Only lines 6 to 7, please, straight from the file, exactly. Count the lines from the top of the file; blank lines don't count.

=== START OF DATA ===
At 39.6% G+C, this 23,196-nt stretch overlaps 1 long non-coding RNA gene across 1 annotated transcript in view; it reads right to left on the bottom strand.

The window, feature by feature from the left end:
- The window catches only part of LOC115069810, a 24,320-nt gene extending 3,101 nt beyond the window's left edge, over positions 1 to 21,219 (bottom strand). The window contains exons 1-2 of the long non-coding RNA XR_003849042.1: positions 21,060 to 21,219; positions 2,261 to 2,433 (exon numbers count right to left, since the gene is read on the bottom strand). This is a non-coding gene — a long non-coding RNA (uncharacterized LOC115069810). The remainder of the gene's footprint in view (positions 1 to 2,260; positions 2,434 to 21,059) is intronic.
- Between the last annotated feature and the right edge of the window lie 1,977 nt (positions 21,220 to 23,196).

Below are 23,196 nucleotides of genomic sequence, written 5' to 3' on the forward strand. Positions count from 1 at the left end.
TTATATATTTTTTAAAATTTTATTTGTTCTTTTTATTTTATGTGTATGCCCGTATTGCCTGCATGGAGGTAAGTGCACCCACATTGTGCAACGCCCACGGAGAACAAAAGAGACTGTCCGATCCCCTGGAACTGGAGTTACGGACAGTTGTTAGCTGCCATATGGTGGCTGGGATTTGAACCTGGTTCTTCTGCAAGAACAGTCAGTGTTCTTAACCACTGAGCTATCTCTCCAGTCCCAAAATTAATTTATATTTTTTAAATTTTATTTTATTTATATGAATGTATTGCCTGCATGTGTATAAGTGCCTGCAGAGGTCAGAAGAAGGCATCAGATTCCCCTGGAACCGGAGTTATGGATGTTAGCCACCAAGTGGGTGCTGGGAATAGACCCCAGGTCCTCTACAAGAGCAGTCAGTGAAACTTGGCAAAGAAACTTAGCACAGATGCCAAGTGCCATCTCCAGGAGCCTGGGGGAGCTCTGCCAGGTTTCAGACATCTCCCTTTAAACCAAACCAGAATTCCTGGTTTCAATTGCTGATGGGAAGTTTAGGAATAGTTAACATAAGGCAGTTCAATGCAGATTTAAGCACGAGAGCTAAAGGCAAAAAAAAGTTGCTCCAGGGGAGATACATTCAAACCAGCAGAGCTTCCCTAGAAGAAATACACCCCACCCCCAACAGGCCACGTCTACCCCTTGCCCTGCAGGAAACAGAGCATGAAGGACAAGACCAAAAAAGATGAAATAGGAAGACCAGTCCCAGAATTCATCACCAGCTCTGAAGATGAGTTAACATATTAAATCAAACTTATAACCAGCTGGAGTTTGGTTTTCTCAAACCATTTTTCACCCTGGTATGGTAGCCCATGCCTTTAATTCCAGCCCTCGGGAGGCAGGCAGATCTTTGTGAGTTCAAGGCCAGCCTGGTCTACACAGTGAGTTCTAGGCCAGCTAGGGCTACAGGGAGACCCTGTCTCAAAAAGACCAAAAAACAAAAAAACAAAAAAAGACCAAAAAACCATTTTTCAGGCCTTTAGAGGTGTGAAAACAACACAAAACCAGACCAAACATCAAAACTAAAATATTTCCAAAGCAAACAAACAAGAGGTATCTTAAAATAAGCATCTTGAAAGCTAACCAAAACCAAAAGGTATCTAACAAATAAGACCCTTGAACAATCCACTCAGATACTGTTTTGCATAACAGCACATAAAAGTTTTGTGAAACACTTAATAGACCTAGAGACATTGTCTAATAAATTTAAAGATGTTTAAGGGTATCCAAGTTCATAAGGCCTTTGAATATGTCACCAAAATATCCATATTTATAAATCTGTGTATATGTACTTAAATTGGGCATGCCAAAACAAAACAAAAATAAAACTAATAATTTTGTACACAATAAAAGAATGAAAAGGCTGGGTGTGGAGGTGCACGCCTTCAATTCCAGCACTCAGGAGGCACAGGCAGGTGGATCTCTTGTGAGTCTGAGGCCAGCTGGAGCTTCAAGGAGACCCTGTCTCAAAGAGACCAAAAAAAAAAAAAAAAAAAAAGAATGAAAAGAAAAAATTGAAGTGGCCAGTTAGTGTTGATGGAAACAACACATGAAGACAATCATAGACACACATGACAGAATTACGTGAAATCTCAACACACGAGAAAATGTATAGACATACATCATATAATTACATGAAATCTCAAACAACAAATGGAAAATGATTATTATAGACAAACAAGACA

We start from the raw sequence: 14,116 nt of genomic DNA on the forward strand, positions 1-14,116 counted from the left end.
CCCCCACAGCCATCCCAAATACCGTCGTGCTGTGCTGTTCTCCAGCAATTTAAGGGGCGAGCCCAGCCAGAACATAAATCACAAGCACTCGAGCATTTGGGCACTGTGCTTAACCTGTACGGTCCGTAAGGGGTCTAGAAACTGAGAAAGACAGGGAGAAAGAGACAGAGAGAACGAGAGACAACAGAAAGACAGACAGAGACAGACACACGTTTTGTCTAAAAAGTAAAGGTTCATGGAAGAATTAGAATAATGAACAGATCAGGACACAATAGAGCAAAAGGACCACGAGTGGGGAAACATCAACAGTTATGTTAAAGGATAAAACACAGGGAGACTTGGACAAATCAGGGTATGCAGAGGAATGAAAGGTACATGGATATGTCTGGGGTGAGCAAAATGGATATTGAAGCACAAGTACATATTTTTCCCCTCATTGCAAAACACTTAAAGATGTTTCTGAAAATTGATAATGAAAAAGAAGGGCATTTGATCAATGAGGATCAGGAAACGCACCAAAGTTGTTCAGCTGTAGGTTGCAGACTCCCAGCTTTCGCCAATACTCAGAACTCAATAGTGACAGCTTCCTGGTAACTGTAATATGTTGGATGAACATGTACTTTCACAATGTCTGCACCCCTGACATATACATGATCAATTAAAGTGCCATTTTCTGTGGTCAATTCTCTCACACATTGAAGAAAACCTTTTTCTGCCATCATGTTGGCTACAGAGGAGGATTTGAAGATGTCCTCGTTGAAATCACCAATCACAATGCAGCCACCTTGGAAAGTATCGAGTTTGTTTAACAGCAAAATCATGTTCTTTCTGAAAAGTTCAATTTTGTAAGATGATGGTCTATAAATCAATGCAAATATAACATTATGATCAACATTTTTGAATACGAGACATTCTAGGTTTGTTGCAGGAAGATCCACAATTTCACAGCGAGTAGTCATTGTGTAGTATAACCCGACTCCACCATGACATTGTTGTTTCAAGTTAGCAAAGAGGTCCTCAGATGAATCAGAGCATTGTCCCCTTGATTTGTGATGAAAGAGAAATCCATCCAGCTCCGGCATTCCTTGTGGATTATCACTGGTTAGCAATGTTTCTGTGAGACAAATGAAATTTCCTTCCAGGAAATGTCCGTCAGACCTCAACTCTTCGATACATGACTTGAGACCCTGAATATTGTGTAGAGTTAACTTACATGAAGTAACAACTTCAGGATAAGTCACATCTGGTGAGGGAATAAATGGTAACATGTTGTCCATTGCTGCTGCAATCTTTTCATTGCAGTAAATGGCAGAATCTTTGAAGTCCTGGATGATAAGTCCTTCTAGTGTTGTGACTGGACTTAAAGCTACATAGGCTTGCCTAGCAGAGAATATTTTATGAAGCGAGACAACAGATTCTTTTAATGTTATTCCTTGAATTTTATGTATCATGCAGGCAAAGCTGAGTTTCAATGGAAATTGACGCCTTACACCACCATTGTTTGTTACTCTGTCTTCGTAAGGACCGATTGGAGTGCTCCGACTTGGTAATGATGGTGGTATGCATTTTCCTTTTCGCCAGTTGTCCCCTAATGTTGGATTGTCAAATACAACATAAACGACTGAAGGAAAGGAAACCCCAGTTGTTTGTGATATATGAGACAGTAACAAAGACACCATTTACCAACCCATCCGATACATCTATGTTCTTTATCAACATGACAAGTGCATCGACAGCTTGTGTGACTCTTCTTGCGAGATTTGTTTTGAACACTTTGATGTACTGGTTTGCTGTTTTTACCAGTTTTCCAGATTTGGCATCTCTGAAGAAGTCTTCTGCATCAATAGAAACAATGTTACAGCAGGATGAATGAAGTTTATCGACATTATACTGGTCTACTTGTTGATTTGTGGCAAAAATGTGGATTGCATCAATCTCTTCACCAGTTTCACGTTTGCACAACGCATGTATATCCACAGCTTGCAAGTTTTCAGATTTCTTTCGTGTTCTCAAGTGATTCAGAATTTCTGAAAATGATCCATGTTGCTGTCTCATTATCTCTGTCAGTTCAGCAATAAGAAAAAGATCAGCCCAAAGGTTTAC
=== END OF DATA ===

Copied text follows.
TTATATATTTTTTAAAATTTTATTTGTTCTTTTTATTTTATGTGTATGCCCGTATTGCCTGCATGGAGGTAAGTGCACCCACATTGTGCAACGCCCACGGAGAACAAAAGAGACTGTCCGATCCCCTGGAACTGGAGTTACGGACAGTTGTTAGCTGCCATATGGTGGCTGGGATTTGAACCTGGTTCTTCTGCAAGAACAGTCAGTGTTCTTAACCACTGAGCTATCTCTCCAGTCCCAAAATTAATTTATATTTTTTAAATTTTATTTTATTTATATGAATGTATTGCCTGCATGTGTATAAGTGCCTGCAGAGGTCAGAAGAAGGCATCAGATTCCCCTGGAACCGGAGTTATGGATGTTAGCCACCAAGTGGGTGCTGGGAATAGACCCCAGGTCCTCTACAAGAGCAGTCAGTGAAACTTGGCAAAGAAACTTAGCACAGATGCCAAGTGCCATCTCCAGGAGCCTGGGGGAGCTCTGCCAGGTTTCAGACATCTCCCTTTAAACCAAACCAGAATTCCTGGTTTCAATTGCTGATGGGAAGTTTAGGAATAGTTAACATAAGGCAGTTCAATGCAGATTTAAGCACGAGAGCTAAAGGCAAAAAAAAGTTGCTCCAGGGGAGATACATTCAAACCAGCAGAGCTTCCCTAGAAGAAATACACCCCACCCCCAACAGGCCACGTCTACCCCTTGCCCTGCAGGAAACAGAGCATGAAGGACAAGACCAAAAAAGATGAAATAGGAAGACCAGTCCCAGAATTCATCACCAGCTCTGAAGATGAGTTAACATATTAAATCAAACTTATAACCAGCTGGAGTTTGGTTTTCTCAAACCATTTTTCACCCTGGTATGGTAGCCCATGCCTTTAATTCCAGCCCTCGGGAGGCAGGCAGATCTTTGTGAGTTCAAGGCCAGCCTGGTCTACACAGTGAGTTCTAGGCCAGCTAGGGCTACAGGGAGACCCTGTCTCAAAAAGACCAAAAAACAAAAAAACAAAAAAAGACCAAAAAACCATTTTTCAGGCCTTTAGAGGTGTGAAAACAACACAAAACCAGACCAAACATCAAAACTAAAATATTTCCAAAGCAAACAAACAAGAGGTATCTTAAAATAAGCATCTTGAAAGCTAACCAAAACCAAAAGGTATCTAACAAATAAGACCCTTGAACAATCCACTCAGATACTGTTTTGCATAACAGCACATAAAAGTTTTGTGAAACACTTAATAGACCTAGAGACATTGTCTAATAAATTTAAAGATGTTTAAGGGTATCCAAGTTCATAAGGCCTTTGAATATGTCACCAAAATATCCATATTTATAAATCTGTGTATATGTACTTAAATTGGGCATGCCAAAACAAAACAAAAATAAAACTAATAATTTTGTACACAATAAAAGAATGAAAAGGCTGGGTGTGGAGGTGCACGCCTTCAATTCCAGCACTCAGGAGGCACAGGCAGGTGGATCTCTTGTGAGTCTGAGGCCAGCTGGAGCTTCAAGGAGACCCTGTCTCAAAGAGACCAAAAAAAAAAAAAAAAAAAAAGAATGAAAAGAAAAAATTGAAGTGGCCAGTTAGTGTTGATGGAAACAACACATGAAGACAATCATAGACACACATGACAGAATTACGTGAAATCTCAACACACGAGAAAATGTATAGACATACATCATATAATTACATGAAATCTCAAACAACAAATGGAAAATGATTATTATAGACAAACAAGACA

We start from the raw sequence: 14,116 nt of genomic DNA on the forward strand, positions 1-14,116 counted from the left end.